The Wars in History

  • A. J. Pollard
Part of the British History in Perspective book series (BHP)


The twentieth century, especially the last third, has witnessed a major revision of received ideas about the Wars of the Roses. The 30 years 1455–85, it has been argued, were neither years of constant civil strife nor years of uncontrolled anarchy. in terms of open warfare, it has often been repeated, there were no more than 12 or 13 weeks of actual fighting in the whole 30 years. And this fighting was restricted to the narrow world of the political élite, most of whose members were either indifferent to the outcome or shamelessly opportunistic. A handful of isolated battles, armed clashes, murders and executions, we are told, had little impact on the day-to-day life of the kingdom. These inconveniences were not caused by dynastic dispute: the question of the throne only arose as a consequence of political rivalry. There were no roses, red for Lancaster or white for York, deployed as badges by rival parties. Even the phrase ‘Wars of the Roses’, we are assured, was not thought of until invented by Sir Walter Scott.1 In short, the Wars of the Roses is a myth. In its extreme manifestation this was the argument advanced by the late S. B. Chrimes in a recorded discussion with Professor R. L. Storey. The roses, he stated, had nothing to do with it and there were not, ‘in any meaningful sense’, any wars. The only admissible use of the phrase, he conceded, was if it were restricted to the first three months of 1461.2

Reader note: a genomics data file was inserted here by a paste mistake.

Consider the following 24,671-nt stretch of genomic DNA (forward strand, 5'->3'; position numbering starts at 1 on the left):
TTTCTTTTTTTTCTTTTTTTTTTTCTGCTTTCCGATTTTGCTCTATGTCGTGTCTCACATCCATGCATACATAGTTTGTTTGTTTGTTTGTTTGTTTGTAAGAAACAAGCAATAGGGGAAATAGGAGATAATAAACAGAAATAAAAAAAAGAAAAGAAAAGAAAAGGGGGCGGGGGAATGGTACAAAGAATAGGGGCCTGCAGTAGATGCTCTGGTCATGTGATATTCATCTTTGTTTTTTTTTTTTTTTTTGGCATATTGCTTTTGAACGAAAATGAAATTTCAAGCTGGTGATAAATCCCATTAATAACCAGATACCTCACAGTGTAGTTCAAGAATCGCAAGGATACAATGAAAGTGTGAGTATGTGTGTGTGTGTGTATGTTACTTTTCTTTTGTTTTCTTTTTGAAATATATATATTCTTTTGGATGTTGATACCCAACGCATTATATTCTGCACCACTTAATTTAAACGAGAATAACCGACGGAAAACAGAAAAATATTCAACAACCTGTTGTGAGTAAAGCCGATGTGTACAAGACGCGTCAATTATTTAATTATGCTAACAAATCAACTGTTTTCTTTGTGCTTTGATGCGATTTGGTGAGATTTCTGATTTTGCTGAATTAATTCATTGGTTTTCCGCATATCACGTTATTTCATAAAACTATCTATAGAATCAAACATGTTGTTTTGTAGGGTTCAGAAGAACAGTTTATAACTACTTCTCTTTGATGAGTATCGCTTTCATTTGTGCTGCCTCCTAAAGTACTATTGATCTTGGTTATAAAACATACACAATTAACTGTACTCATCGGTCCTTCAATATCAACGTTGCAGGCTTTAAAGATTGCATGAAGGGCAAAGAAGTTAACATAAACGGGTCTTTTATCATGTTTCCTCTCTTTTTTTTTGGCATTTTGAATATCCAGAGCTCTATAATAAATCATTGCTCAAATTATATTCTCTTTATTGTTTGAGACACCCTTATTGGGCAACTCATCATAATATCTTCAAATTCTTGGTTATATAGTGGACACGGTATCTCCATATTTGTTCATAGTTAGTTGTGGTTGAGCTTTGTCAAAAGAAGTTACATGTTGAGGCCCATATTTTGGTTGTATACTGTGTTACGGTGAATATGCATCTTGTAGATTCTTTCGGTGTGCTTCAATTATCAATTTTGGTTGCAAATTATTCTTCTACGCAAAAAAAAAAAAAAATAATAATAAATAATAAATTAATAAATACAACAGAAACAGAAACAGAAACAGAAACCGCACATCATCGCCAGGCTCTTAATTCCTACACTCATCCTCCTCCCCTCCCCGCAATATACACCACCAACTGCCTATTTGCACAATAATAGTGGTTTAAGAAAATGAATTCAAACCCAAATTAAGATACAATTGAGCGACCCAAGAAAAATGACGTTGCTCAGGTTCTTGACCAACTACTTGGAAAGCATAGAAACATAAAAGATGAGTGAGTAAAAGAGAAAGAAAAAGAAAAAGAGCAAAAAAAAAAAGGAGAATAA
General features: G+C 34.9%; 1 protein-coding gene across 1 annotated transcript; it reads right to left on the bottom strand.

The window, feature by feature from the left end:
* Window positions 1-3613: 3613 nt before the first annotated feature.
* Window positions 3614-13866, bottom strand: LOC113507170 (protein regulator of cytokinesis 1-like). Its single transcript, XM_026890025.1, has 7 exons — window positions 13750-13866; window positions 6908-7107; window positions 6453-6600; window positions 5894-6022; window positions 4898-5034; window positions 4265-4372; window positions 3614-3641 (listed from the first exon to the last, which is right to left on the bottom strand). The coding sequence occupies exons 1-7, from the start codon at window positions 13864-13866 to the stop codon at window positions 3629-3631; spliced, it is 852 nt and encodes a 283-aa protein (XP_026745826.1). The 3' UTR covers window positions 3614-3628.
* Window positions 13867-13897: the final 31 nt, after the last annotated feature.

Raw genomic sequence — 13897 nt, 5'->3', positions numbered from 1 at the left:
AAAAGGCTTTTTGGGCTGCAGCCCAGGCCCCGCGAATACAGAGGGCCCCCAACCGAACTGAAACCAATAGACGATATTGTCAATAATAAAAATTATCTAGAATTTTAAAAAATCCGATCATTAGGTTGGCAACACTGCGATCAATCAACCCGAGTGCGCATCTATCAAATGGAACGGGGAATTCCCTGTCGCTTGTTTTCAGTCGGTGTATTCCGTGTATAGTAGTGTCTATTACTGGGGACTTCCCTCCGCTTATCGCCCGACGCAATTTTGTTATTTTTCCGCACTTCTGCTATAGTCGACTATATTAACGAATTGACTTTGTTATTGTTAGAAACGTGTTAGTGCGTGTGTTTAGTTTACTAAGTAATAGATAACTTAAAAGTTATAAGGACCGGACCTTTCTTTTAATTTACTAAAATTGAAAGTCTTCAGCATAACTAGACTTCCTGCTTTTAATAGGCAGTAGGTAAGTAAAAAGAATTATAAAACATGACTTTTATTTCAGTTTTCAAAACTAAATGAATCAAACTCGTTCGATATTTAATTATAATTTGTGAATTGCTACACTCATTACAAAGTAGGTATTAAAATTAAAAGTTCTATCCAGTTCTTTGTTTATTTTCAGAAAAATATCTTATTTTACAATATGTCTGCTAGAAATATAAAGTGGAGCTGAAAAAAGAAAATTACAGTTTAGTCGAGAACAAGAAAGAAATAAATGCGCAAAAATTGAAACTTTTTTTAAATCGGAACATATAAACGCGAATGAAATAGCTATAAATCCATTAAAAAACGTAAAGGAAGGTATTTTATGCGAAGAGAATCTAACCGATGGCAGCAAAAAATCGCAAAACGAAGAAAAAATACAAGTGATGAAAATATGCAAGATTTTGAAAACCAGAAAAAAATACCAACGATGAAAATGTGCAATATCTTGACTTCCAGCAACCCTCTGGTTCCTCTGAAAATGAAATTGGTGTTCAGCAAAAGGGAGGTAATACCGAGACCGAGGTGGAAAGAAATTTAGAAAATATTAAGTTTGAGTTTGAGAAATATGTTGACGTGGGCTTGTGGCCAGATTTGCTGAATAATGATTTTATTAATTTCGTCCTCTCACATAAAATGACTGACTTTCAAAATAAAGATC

Fifteenth Century Political History Royal Family Receive Wisdom English History 
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© A. J. Pollard 2001

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